• The State of Karnataka has been placed at the first rank in the Index that evaluates Indian states based on their attractiveness for rooftop development. Telangana, Gujarat and Andhra Pradesh have got 2nd, 3rd and 4th rank respectively.


SARAL has been designed collaboratively by the Ministry of New and Renewable Energy (MNRE), Shakti Sustainable Energy Foundation (SSEF), Associated Chambers of Commerce and Industry of India (ASSOCHAM) and Ernst & Young (EY). It was launched during the Review Planning and Monitoring (RPM) Meeting with States and State Power Utilities. 

SARAL currently captures five key aspects –

  1. robustness of policy framework
  2. implementation environment
  3. investment climate
  4. consumer experience
  5. business ecosystem

 It encourages each state to assess the initiatives taken so far, and what it can do to improve its solar rooftop ecosystem. This will help states to channelize investments that can eventually help the sector grow.  In addition, such an exercise is likely to create a more conducive environment for solar rooftop installations, encourage investment and lead to accelerated growth of the sector.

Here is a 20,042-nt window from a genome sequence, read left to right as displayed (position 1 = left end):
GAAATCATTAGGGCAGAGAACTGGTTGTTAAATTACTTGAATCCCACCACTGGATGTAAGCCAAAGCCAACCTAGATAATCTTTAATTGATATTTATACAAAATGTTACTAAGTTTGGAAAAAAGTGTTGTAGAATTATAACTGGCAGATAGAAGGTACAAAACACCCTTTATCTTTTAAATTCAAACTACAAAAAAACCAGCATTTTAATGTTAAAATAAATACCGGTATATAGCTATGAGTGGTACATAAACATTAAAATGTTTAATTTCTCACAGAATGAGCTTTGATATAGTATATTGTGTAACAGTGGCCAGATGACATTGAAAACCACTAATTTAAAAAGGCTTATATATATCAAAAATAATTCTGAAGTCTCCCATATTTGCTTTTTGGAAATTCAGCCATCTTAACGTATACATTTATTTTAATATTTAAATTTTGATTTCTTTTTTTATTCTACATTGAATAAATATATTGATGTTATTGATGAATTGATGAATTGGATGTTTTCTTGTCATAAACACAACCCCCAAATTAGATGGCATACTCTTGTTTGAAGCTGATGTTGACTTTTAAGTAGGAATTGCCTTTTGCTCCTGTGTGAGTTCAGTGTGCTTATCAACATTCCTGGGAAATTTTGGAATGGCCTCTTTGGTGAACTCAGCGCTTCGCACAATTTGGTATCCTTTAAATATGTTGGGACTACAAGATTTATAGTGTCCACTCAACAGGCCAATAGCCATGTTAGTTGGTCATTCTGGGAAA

Single Use Plastic

Paper: General Studies 3

Topic: Conservation, environmental pollution and degradation, environmental impact assessment

Why in the news?

Ministry of Railways has directed all Railway units to enforce ban on single use plastic material, with less than 50 micron thickness from 2nd October, 2019. Emphasis is on making necessary arrangements to minimize generation of plastic waste and its eco- friendly disposal.

What is single use plastic?

  • Single-use plastics, or disposable plastics, are used only once before they are thrown away or recycled. These items are things like plastic bags, straws, coffee stirrers, soda and water bottles and most food packaging. 
  • We produce roughly 300 million tons of plastic each year and half of it is disposable! World-wide only 10-13% of plastic items are recycled. The nature of petroleum based disposable plastic makes it difficult to recycle and they have to add new virgin materials and chemicals to it to do so. Additionally there are a limited number of items that recycled plastic can be used.
  • India has set the target of 2022 to eliminate the use of single use plastic.